Now, bare all over, I relished this place. I find a spot on the smooth bedrock to sit and soak my feet. As they dangle in the water, I watch them among the ripples, tadpoles, water insects, tiny fish and the rather idealic surroundings.

The water is very comfortable and the air just right, as I explore each pool, each direction and each subtle nuance in this creation. There are nearby hanging gardens, algae formations, currents in eroding granite, and the formations from centuries before. The skies are beautifully turquoise, and the rising rugged mountainsides green and distinctive. I watch the cloud’s shade, as it moves across the landscape of this amazing valley. The cloud shadows are creating spotlighting and revealing contours in the shapes of the mountains.

There are a few trees and I soon find myself in the shelter of one, which cast its shadow over a slab of smooth granite. This is a very special solitude, just what I live for in the fabric of nature.

I had left my belongings in an obvious spot were my friend could not help but notice. I didn’t want her to miss me and pass me by. She comes by, joining me on the rock for our lunch. We relax, sun and talk about life and tell stories, getting to know more of each other.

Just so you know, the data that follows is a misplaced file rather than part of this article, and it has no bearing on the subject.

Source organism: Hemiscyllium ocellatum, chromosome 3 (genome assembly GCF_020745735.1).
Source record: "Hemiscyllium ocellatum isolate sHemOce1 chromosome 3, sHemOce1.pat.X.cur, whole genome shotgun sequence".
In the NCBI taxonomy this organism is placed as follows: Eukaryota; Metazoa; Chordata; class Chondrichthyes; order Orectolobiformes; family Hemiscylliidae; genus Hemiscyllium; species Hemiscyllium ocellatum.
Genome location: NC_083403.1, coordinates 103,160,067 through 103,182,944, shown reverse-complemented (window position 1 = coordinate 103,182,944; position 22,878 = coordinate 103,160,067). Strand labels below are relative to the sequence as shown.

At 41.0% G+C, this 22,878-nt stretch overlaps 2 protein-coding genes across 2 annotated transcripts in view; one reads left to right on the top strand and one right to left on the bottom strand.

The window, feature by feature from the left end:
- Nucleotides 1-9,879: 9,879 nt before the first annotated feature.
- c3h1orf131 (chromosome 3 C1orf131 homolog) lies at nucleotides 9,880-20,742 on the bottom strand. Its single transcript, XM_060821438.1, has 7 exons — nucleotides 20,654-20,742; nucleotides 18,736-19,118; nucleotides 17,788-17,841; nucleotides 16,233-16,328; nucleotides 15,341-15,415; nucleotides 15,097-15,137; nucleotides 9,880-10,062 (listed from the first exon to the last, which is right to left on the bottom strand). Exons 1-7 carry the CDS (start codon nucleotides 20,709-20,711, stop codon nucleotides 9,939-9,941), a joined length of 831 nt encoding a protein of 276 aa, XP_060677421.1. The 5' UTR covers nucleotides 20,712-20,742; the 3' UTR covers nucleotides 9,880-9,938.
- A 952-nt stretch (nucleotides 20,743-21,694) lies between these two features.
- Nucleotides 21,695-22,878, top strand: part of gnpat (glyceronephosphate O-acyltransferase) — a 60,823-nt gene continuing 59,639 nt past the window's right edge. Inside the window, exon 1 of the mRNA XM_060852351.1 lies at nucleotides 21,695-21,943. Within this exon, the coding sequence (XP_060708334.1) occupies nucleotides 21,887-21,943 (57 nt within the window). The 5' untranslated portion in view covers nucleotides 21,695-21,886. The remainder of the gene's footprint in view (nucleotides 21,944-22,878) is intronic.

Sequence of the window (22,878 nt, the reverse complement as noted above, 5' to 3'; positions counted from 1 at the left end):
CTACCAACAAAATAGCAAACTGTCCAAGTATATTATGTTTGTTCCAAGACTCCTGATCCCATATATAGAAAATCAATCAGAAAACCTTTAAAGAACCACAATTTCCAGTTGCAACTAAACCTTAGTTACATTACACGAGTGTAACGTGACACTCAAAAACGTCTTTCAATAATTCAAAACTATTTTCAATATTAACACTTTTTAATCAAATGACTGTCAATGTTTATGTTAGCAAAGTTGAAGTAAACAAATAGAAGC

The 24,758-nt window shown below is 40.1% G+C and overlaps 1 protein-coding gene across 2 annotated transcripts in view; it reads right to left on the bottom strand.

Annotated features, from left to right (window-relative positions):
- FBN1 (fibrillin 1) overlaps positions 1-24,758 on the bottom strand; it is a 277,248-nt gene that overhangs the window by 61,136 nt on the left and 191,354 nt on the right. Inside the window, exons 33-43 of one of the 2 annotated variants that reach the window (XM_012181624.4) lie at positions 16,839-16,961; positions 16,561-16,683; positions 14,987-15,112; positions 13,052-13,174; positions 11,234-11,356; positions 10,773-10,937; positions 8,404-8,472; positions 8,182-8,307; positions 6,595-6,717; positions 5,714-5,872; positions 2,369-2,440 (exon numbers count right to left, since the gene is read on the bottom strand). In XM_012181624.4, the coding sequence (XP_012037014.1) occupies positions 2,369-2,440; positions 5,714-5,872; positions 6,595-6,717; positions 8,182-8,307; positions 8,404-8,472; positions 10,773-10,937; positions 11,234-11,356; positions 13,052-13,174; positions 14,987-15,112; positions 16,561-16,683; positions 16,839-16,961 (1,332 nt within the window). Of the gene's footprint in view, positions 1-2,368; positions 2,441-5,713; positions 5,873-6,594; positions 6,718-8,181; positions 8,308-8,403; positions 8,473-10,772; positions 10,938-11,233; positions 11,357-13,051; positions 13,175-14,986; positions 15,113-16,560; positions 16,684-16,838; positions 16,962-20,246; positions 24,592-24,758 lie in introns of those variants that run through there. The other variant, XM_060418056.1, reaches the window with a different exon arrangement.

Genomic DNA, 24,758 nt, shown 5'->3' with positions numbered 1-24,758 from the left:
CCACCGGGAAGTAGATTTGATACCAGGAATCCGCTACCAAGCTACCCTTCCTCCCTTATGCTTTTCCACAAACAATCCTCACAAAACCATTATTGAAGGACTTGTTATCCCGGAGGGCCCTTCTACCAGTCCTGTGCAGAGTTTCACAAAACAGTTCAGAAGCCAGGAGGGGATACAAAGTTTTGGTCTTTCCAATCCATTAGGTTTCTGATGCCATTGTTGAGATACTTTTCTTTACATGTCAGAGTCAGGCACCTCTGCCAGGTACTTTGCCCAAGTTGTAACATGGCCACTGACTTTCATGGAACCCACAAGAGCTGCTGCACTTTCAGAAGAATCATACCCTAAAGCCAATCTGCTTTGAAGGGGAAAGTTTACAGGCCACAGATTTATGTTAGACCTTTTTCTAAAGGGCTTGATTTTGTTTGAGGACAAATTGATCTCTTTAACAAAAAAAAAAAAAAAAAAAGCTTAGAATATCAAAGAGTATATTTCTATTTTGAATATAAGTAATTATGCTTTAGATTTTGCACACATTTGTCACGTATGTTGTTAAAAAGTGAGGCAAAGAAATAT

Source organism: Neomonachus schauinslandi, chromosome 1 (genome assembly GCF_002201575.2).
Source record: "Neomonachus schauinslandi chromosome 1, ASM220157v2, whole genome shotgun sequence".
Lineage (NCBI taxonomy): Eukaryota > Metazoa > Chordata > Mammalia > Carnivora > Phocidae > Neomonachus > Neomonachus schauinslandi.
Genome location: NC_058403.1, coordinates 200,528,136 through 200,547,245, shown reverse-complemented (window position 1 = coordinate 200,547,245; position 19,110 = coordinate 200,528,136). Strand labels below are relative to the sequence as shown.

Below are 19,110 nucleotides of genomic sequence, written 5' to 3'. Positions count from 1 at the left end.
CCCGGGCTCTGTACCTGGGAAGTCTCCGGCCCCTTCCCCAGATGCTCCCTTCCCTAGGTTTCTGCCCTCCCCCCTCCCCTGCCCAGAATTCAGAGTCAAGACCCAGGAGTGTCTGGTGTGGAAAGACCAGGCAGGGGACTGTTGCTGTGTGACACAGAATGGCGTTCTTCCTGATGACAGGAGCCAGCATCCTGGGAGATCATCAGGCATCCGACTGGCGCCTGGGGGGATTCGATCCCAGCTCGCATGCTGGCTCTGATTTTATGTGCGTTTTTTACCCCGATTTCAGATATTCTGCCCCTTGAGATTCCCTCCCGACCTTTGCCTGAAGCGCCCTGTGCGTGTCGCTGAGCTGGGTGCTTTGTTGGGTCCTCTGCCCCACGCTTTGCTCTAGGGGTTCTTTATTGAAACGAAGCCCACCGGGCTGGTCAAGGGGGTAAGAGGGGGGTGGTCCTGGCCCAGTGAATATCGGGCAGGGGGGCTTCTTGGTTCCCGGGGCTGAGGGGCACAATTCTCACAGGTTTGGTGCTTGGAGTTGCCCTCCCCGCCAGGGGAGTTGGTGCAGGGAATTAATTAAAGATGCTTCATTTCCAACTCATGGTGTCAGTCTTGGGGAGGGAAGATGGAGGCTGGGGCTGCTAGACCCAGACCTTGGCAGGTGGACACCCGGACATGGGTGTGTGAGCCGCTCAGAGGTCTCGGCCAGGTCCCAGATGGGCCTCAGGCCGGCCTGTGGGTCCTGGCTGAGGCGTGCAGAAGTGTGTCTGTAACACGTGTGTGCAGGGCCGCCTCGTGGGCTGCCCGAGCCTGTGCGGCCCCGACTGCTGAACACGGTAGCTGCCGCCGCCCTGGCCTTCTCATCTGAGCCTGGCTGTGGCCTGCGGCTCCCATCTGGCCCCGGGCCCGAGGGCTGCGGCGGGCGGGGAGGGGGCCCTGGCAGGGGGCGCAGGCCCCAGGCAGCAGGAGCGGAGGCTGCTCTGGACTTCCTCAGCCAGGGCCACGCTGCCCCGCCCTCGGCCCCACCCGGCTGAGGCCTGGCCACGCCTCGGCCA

It is getting later. There isn’t enough time to reach the “springs”.

We decide to go ahead and hike past this spot until 4:00 and that should give us enough time to return and for me to meet DF. We explore our way up the trail, the magnificence never ending.

About 3/4 of the way up a set of switchbacks, it is 3:50pm. We turn back, deciding to take a bit more time dipping in the refreshing pools.

Shock from the Cold

I have continued nude, but for pack and sarong on my shoulders. At this point, I decide to place the thin Hawaii shirt on my back to have the sarong available for my waist, because we will soon be returning to the main pool area. Sure enough, there are two people there. I wrap the sarong around my waist as we continue on. After this, it tucks nicely into my waist belt as we descend the mountains with no encounters.

Back into “Civilization”:

I don’t remember that the trail was so uphill before the descent. I figure that I must be getting tired and it just feels that way. We discuss how some trails with the same mapped elevation gains are more strenuous than others, because of the condition of the trail. We deem this a hard trail. We also notice that time has disappeared and I need to get back for dinner. We put our tails on high and begin to glide down the mountain, stepping more quickly from one rock to the next.